Recently, the focus for these three companies has been to compete for higher-end customers who can afford smartphones and 3G/4G service. As implied earlier, such customers tend to be found in urban areas. From the start of 2009 to May 31, 2013, China Mobile saw its market share drop from 74% to 63%. That loss went almost entirely to China Telecom, whose market share increased from 4.5% to 14.8%. As seen in the table, much of this can be attributed to China Telecom and China Unicom gaining share of the 3G market.
In order to stop its market share from declining further, China Mobile is increasing its spending on 4G and on handset subsidies. The company announced last March that in 2013 it plans to spend 41.7 billion Yuan ($6.79 billion) on developing a 4G network and 27 billion Yuan ($4.4 billion) on handset subsidies, a 13% increase from 2012. Analysts expect China Mobile's annual profit for 2013 to decline from 2012 partly because of the 4G spending. If that occurs, it will be the first time the company's profit has decreased since 1999. As an additional effort to retain higher-end customers, China Mobile has lowered international roaming fees.
China Telecom has also been spending heavily in order to increase its market share. After China Telecom signed its iPhone deal with Apple in 2012, it spent a large amount for advertising and customer subsidies. This resulted in China Telecom's profit being lower in 2012. Wang Xiaochu, Telecom's Chief Executives, says the costs are investments for greater long-term profits.
1. As stated earlier, the Chinese government's intent has been, and probably still is, to make its telecom industry more competitive. The government has imposed mergers and divestitures on all three companies in the past and could do so again in the future for the sake of stimulating more competition. Needless to say, rarely does increased competition result in values increasing for all the competitors.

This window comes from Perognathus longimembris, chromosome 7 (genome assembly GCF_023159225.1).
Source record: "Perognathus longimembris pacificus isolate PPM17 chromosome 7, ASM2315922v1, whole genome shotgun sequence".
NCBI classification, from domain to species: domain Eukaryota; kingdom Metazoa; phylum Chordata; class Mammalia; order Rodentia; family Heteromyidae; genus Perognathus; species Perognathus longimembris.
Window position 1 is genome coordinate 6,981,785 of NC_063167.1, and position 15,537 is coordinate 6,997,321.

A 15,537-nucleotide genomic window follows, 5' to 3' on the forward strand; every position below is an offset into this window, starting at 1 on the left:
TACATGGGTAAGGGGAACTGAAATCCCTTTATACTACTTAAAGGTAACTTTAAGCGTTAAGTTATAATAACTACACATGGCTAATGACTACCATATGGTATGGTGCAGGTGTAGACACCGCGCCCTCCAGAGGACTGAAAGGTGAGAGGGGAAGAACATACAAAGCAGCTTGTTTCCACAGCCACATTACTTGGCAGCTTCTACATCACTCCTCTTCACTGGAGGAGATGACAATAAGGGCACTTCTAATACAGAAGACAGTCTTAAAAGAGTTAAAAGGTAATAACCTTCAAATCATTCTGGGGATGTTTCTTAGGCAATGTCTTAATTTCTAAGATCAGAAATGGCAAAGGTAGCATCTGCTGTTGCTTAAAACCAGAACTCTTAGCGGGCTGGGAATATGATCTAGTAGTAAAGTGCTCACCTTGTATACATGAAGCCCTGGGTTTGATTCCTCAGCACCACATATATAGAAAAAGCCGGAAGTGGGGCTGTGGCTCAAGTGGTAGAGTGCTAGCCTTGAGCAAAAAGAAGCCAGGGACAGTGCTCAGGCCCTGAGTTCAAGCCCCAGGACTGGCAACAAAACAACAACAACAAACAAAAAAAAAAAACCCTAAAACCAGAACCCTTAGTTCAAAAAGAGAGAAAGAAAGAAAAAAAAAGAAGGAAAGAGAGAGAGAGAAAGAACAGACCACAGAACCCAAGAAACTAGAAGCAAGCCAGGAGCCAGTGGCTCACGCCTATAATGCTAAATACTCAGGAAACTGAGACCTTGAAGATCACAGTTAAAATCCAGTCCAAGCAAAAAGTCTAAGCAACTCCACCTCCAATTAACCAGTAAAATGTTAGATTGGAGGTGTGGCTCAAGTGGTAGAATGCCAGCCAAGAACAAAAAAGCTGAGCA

2. China Mobile is not burdened with fixed-line operations. An obvious societal trend is the switch away from landlines to mobile phones, yet Unicom and Telecom still have to maintain their landline systems. The fixed costs in those systems is big and, all else equal, revenue falling in that business will squeeze profits. As an example, China Telecom mentioned that its lower year-over-year profit in the fourth quarter of 2012 was partly attributable to declining fixed-line phone revenue. In order to maintain revenues, China Telecom has to invest in mobile network assets, yet at the same time its fixed line assets are losing value.
3. China Mobile will probably continue to lose market share in the future as more people switch from 2G to 3G. This can be seen in the relative market shares between the three companies for 2G and 3G. This is based on the assumption that any new future 3G users will be distributed roughly according to present market shares.
4. China Mobile is currently uncontested in many rural areas, but Unicom and Telecom have stated a desire to also compete for rural customers.
5. If I had to choose to invest in any of these 3 companies, I would probably choose China Mobile for the reasons that it is the cheapest by conventional measures of value (EV/EBITDA and dividend yield) and it has the highest pretax profit margin. There are other factors to consider, however, such as growth and any future changes in profit margins. An in-depth analysis of such factors is beyond the scope of this article, and I have not done a full-fledged valuation for all three companies. China Mobile's pretax margin has consistently declined in the past five years, though this could change in the future if China Mobile can steal back some of the high-end 3G market by selling iPhones.
6. The main point of this article is this: before anyone invests in these companies, they should be aware of the battle for market share that is going on. This battle is causing all three companies to increase spending. It is too soon to know how this battle will end and the ultimate impact it will have on profits. There are many factors that come into play: the shift from fixed-line phones to mobile phones, increasing internet usage, government pressures, and the quality of decision making by management - all of which deserve their own individual analysis. In any case, it is highly unlikely that intensified competition will result in an increase in the profits of China's three telecom companies.
Note: The sources for facts mentioned in the sections titled "Brief History of China's Telecom Industry Since 1999" and "Overview of China Mobile, China Unicom, and China Telecom" are the 20-F filings for China Mobile, China Unicom, and China Telecom.